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Ancient mysteries and alternative history by best-selling author Freddy Silva.

DRUID WAYS AND LONDON'S LEYS.
part II

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Old St Paul's Cathedral, London. Built on the former site of a temple dedicated to Diana.

It appears the sacred stone’s well-being really is linked to that of the city. But its story does not end there, for when one aligns it with its attendant stone circle – now marked by St. Paul’s Cathedral – a ley line can be drawn that connects to another nearby sacred mound, the Tower of London.

Despite its macabre image as the world’s most notorious prison, the central feature of this site was once called Bryn Gwyn, a Welsh name meaning ‘white or holy hill’. Like others of its kind, the connotation with ‘white’ refers to the mound as a place of veneration of the Light, the Sun. If the conical mound was built by Brutus, as is alleged, then its deliberate alignment to its two nearby sacred sites, and the subsequent triple alignment to the winter solstice Sun, is evidence that homage was paid by the Trojan warrior to the overarching religious principle of the land, and that the sacred foundations of the area were to be continued. Brutus appears to have understood the importance of sacred alignment, as well as the ancient tradition of anchoring subtle energy to bring beneficial effects upon the land and its people, for when he died c.1100 BC he asked to be buried in the conical hill so his presence in the mound would offer protection to the future citizens of London. A number of subsequent kings continued the tradition, and like the London stone, it was said that so long as the remains were left undisturbed, London would remain safe.

One such king was the fabled Welshman, Bran the Blessed. After falling to a poisoned arrow he ordered that his head be buried in the Bryn Gwyn: “And they buried the head in the White Mount, and when it was buried this was the third Goodly concealment; and it was the third ill-fated disclosure when it was disinterred , inasmuch as no invasion from across the sea came to this island while the head was in that concealment.” The symbolism behind the decapitated head was simple: the head contained the soul and the soul was a particle of God, a hologram of the ultimate Creative Force, therefore to add the head of a great leader or religious person to a mound served to accentuate the energy of place, for the sacred mound was itself the head of the body of the land, the point where the Earth’s magnetic forces congregate. This ‘cult of the head’ lasted for millennia and its importance was still felt with the decapitation of John the Baptist, whose head was venerated by the Knights Templar. In essence, the practice was a continuation of the pagan green man, whose head spewing forth vegetation is found carved more often throughout English churches than statues of the Virgin Mary.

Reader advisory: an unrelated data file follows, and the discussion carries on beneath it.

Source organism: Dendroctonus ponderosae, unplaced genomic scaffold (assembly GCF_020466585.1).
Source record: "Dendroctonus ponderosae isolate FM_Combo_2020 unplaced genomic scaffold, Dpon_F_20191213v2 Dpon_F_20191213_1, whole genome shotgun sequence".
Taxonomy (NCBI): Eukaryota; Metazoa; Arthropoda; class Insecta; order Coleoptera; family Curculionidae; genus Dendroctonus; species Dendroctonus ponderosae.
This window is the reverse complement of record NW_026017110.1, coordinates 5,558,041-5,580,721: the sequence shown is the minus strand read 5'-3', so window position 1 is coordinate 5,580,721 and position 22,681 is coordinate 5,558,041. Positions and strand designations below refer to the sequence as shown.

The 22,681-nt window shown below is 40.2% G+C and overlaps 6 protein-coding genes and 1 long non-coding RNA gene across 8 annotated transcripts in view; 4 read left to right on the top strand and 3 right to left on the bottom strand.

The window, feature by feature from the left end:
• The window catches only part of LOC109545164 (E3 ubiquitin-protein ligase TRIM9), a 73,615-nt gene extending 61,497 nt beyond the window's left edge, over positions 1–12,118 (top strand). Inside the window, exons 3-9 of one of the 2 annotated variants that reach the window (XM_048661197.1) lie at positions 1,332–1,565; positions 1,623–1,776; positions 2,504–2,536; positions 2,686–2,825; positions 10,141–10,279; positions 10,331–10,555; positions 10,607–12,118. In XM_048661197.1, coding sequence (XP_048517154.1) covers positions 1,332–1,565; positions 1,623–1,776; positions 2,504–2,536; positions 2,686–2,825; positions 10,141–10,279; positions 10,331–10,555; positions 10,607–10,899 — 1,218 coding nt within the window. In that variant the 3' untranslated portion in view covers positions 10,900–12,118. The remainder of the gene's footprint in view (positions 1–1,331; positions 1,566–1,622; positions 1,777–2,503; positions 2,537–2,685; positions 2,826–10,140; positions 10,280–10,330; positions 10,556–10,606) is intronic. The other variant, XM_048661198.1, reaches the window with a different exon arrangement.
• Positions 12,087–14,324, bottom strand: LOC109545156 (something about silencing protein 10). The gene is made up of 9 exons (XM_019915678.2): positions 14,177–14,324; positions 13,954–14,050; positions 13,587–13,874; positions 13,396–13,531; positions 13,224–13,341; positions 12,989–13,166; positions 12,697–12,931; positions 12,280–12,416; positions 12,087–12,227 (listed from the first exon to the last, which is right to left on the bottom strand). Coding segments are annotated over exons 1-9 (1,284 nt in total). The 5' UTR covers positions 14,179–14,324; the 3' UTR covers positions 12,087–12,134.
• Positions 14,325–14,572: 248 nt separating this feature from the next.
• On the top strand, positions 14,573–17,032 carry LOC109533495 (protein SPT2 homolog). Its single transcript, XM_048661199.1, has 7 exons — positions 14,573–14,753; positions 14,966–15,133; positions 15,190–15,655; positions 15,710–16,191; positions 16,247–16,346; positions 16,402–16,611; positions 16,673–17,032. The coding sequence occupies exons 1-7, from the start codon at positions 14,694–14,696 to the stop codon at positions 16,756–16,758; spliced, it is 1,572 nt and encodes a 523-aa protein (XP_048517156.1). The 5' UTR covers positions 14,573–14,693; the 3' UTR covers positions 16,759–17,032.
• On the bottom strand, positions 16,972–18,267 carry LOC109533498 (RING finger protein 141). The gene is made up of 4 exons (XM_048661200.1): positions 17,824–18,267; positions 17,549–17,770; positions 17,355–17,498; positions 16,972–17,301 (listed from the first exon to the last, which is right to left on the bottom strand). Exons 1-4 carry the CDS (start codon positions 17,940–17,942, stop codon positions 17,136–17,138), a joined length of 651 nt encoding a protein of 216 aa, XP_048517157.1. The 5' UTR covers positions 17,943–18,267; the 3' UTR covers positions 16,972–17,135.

Like the fate associated with the aforementioned menhir of London, when Bran’s head was removed from the mound Bryn Gwyn, Britain was indeed invaded, by William of Normandy, who proceeded to built his White Tower upon the sacred mound, henceforth to be known as the Tower of London. Since then, the ravens that inhabit the site have had their wings clipped, for it is said that if the black birds leave the Tower, so the fate of England will follow. Interestingly, raven in Welsh is bran.